Thursday, June 30, 2005

Brazilians are streaming into the United States through the Mexican border

Larry Rohter:

Encouraged by highly organized groups of smugglers offering relatively cheap packages, Brazilians recently have been migrating in record numbers to the United States.

With direct entry to the United States tougher than in the past, more often than not their route of choice is through Mexico, which in recent years has stopped requiring entry visas of Brazilians.

During just two days in late April, Border Patrol agents in south Texas detained 232 Brazilians who had entered the United States illegally. All told, more than 12,000 Brazilians have been apprehended trying to cross the United States-Mexican border this year, exceeding the number detained in all of 2004 and pushing Brazilians to the top of the category known as "other than Mexicans."

Mexico, facing growing complaints from Washington, is now contemplating restoring visa formalities for Brazilians. That in turn has led to a fever among potential migrants here in the vast heartland of south-central Brazil to obtain a passport and head for Mexico before the door there starts swinging shut.

At the Federal Police office in Governador Valadares, the main city in this fertile region of rolling hills, the line of people seeking passports each day stretches around the block.

Those waiting one afternoon did not want to talk with a reporter about their travel plans, but the Federal Police delegate for the region, Rui Antônio da Silva, estimated that 90 percent were headed for the United States via the Mexican route. "We believe that just in this region there are about 30 gangs that offer this service to people," he said. "It's a very lucrative business, and a lot of people are involved."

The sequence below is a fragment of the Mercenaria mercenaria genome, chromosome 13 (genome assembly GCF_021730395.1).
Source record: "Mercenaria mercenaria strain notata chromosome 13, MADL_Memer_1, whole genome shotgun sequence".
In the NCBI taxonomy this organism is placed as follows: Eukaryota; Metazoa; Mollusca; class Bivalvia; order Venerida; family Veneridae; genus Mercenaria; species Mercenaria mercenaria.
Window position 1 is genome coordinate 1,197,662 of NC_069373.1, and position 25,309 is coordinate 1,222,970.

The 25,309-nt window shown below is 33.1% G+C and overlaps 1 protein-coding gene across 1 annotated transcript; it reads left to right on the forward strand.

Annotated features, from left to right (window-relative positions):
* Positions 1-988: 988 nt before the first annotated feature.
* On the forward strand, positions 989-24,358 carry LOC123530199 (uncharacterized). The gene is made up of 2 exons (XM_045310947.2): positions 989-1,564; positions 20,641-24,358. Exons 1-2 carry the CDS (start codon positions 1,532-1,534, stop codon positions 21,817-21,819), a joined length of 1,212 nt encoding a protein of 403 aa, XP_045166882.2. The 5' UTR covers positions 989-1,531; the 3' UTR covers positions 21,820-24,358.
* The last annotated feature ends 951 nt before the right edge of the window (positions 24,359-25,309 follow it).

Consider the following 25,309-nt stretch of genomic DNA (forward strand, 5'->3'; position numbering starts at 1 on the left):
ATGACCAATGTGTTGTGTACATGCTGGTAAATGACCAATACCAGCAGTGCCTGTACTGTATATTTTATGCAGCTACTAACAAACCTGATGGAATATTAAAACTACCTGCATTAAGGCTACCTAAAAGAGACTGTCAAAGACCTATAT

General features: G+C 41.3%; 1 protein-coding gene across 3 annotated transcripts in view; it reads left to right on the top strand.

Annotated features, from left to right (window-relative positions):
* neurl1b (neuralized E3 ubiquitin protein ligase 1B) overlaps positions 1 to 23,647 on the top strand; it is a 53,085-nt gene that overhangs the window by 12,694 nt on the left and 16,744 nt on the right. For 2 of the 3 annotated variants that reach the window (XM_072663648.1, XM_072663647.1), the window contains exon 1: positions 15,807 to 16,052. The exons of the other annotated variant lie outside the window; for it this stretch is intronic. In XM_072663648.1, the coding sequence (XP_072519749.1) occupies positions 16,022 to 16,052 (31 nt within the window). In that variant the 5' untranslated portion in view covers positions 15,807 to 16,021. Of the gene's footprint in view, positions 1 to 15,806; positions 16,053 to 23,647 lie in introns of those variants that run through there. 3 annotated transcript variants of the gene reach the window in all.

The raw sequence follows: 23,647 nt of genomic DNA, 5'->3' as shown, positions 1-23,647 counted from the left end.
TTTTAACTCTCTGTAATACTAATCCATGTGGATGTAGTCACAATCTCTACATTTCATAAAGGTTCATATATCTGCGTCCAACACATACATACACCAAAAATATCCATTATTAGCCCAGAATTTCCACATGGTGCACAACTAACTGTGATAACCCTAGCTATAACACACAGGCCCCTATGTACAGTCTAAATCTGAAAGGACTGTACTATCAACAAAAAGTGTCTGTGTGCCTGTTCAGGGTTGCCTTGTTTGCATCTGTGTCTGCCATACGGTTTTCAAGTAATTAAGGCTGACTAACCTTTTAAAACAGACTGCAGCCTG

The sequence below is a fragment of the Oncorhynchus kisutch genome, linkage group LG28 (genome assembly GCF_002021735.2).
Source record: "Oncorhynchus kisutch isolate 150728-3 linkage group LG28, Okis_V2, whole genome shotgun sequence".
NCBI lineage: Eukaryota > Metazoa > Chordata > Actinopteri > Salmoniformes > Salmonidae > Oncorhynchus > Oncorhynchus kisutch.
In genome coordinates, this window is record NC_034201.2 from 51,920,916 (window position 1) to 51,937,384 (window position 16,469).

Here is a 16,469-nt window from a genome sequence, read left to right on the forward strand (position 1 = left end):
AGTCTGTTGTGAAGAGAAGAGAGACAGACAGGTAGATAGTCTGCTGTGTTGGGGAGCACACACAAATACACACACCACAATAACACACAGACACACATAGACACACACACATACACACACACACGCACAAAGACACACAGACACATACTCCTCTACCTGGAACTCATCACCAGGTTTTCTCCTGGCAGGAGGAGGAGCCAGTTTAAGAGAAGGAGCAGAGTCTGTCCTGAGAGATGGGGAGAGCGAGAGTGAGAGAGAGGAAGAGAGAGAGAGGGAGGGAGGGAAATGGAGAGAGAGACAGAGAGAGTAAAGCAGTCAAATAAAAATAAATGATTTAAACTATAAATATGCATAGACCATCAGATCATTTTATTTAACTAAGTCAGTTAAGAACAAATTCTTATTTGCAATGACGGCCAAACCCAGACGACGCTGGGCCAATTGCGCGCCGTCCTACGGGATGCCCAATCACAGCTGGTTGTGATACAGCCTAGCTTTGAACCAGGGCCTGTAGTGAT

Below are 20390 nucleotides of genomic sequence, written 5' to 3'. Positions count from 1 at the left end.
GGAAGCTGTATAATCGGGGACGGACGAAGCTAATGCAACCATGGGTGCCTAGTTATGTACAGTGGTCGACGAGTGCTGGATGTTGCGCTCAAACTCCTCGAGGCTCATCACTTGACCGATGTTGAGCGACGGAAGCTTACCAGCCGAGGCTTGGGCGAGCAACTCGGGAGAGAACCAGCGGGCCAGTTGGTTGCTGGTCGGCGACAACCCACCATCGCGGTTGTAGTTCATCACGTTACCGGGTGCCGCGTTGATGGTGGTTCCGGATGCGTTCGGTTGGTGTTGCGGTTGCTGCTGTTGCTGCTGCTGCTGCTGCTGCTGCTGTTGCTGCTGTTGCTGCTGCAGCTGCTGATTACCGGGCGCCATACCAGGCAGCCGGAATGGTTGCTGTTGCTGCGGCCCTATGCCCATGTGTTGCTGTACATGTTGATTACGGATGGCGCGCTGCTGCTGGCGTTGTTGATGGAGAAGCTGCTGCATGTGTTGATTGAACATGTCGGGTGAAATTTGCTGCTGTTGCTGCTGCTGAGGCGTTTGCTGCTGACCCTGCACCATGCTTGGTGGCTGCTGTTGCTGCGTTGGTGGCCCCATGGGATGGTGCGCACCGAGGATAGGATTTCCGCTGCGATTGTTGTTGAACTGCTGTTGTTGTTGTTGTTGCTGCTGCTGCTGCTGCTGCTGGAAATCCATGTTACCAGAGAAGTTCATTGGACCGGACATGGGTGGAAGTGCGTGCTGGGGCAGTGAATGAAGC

Mr. da Silva said that last year his office issued an average of about 45 passports a day. Since January the number has jumped to a daily average of 140. A few minutes later, an assistant came into his office. "The numbers just don't stop growing," she said. "We hit a new record today, more than 200 passports."

American authorities say that many of the trafficking gangs use travel agencies as fronts. Governador Valadares, a pleasant city of 250,000 in the sprawling inland state of Minas Gerais, which is the source of the majority of the Brazilians apprehended on the Mexican border, now has more than 100 such firms, up from 40 just a couple of years ago.

People here who have been approached by trafficking rings said that the going rate at the moment for door-to-door transport to Boston, the preferred destination of illegal Brazilian immigrants, is about $10,500. That is more than two years' income for the average Brazilian, but effectively 30 percent less than a year ago, because the American dollar is weaker now.

Brazilian officials and residents of this region said that unlike smuggling situations in many places, migrants do not pay in advance and do not pay at all if they fail to reach the United States, which greatly reduces the financial risk to potential migrants.

This is particularly troublesome when you realize that Brazil has the largest Arab population outside the Middle East:

Arabs mix in culture of Brazil

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